How to Accurately Measure Baking Ingredients

When you are baking, accurately measuring baking ingredients is essential. In fact, it may be the most important part. Learning how to measure your ingredients can mean the difference in success or failure, yummy cake or brick.

Baking really is a science. The good news is that once you learn how the skill will last a lifetime!

In this guide I will walk you through:

  • Using measuring spoons
  • How to tell the difference in dry and liquid measuring cups
  • How to use dry measuring cups, liquid measuring cups, and a kitchen scale for measuring your baking ingredients
  • The pros and cons of each measuring device



All about the measuring spoons:

Measuring spoons are used for small amounts of ingredients. They are usually plastic or metal and come in sets with a variety of sizes. A good set will have 1 Tablespoon, 1 teaspoon, 1/2 teaspoon, 1/4 teaspoon, and 1/8 teaspoon.

You should try your best to fill them completely and then level off the top with the back edge of a knife or other flat-edged utensil. They are used for both dry and liquid ingredients, but sometimes their accuracy is less than perfect. Especially in brands made with loose manufacturing requirements or no standards for measurements.

For best results get a trusted brand like one of these:

What’s the difference in a dry measuring cup and a liquid measuring cup?

Dry measuring cups are level on top. They are usually plastic or metal with a handle to help use them as a scoop. Typical sizes 1 cup, 1/2 cup, 1/3 cup, and 1/4 cup, and they are sold in sets.

They are best suited for solid or dry ingredients like shortening, brown sugar, flour, etc. The top is level so that you can use scrape off any ingredients taller than the edge of the cup.

Liquid measuring cups have marks on the side and are usually clear plastic or glass. They have a handle and spout to make pouring easy. Typically, they are sold individually and come in various sizes, even industrial sized for very large amounts. These are best for liquid ingredients like water, oil, etc.

The best way to use a dry measuring cup:

I like to aerate the ingredient by stirring it up a bit and then using a large spoon to fill my measuring cup. Don’t tap or pack down the ingredient unless it’s called for in the recipe. Then, fill the cup up over the top edge and use the flat edge of a knife to level the top of the cup. This is called the spoon and sweep method.

Another way is called the scoop and sweep. You’ll still aerate the ingredient a little and then use the actual measuring cup to scoop the ingredient from the container. Still don’t pack or tap it down, unless the recipe says, and use the flat edge of a knife to level off the top of the cup.

The best way to use a liquid measuring cup:

Place the liquid measuring cup on a flat surface like your counter. Pour the liquid directly into the cup. Get on eye level with the measuring cup and only fill it to the appropriate line. It’s best to pour slowly, but spout makes it easy to return excess ingredients.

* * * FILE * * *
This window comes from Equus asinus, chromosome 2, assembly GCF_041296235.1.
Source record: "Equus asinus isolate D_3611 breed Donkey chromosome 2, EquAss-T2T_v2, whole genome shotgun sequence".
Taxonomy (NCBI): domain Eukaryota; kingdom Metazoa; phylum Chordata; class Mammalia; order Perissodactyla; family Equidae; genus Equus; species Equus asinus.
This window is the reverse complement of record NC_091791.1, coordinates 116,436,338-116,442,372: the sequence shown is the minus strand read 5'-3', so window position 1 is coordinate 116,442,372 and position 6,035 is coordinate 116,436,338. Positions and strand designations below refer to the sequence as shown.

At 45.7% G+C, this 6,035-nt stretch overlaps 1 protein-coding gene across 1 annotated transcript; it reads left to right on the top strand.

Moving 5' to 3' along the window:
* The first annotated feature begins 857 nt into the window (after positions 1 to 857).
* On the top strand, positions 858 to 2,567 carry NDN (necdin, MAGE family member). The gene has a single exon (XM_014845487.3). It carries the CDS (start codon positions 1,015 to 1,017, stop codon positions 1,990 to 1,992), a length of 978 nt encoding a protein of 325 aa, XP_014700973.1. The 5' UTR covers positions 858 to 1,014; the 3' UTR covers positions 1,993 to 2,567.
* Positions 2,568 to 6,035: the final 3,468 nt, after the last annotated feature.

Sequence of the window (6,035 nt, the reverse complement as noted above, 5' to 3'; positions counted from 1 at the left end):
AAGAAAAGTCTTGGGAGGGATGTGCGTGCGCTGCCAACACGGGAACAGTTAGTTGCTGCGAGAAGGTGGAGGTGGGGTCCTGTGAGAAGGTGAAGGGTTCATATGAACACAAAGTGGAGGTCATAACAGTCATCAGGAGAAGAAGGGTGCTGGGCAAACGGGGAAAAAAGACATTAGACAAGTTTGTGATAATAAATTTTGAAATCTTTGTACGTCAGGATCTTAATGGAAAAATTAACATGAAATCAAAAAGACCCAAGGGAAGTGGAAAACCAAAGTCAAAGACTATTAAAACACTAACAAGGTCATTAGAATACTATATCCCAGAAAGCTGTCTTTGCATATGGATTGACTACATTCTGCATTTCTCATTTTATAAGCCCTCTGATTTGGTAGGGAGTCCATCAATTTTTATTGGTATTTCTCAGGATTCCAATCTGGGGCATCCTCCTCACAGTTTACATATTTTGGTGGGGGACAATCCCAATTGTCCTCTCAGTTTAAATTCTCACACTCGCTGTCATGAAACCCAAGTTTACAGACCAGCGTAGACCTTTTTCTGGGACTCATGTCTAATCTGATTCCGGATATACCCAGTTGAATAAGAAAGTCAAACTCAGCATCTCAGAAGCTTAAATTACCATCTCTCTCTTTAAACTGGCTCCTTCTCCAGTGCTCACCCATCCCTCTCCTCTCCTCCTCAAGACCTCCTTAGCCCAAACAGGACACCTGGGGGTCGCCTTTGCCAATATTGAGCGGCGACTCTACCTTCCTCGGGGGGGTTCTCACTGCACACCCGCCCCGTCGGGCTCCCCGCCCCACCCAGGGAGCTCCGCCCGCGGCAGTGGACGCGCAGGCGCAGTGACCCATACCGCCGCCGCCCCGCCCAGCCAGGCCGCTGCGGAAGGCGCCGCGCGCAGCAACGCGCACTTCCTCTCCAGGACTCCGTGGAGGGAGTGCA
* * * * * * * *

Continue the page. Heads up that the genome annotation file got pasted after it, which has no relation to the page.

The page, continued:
What are the pros and cons of using measuring cups and spoons to measure baking ingredients?

The pros and cons of both types of cups and measuring spoons are the same.

Pros: Easy access, inexpensive, and most people already have them in their kitchen. A lot of recipes are written using cups and spoon as the basis for measuring.

Cons: It’s difficult to be accurate with them. Even using them properly they usually vary by at least 10% and sometimes as much as 25%. That could be way too much or way too little of an ingredient and change the whole recipe!

So, what’s the BEST, BEST way to measure baking ingredients?

If you really want to be right every time. A small kitchen scale is the best way to go. You can always know exactly how much of each ingredient you have added and it won’t matter if you leveled the cup right or sifted the flour before or after measuring. The weight is universal.

If you get a scale you will also be able to make those amazing professional recipes without having to Google conversions or beg the recipe writer for answers. Scales are #1!

This is the scale that I own and love! I’ve used it for years with no problems:

Also, if you want to cut a recipe in half or double a recipe, a scale makes it very simple. For instance, 12.5 oz of flour but you only need 1/3? Just divide by 3 on a handy-dandy calculator! Need to do the same with 2 1/2 cups of flour? Hmmm… doable, but NOT as easy.

Another great thing about scales is they convert the units for you. With the push of a button and you can switch from grams to ounces and never miss a beat.

So keep your measuring cups and spoons, but definitely add a scale to your kitchen equipment. They last a very long time, so don’t be afraid to spend a few dollars for a good one. I promise you will use the heck out of it.

More measuring resources:

Cooks Illustrated: Dry Vs. Liquid Measuring Cups

silicone spatula, measuring spoons, and a stainless steel measuring cup on a cutting board with a graphic banner for Pinterest

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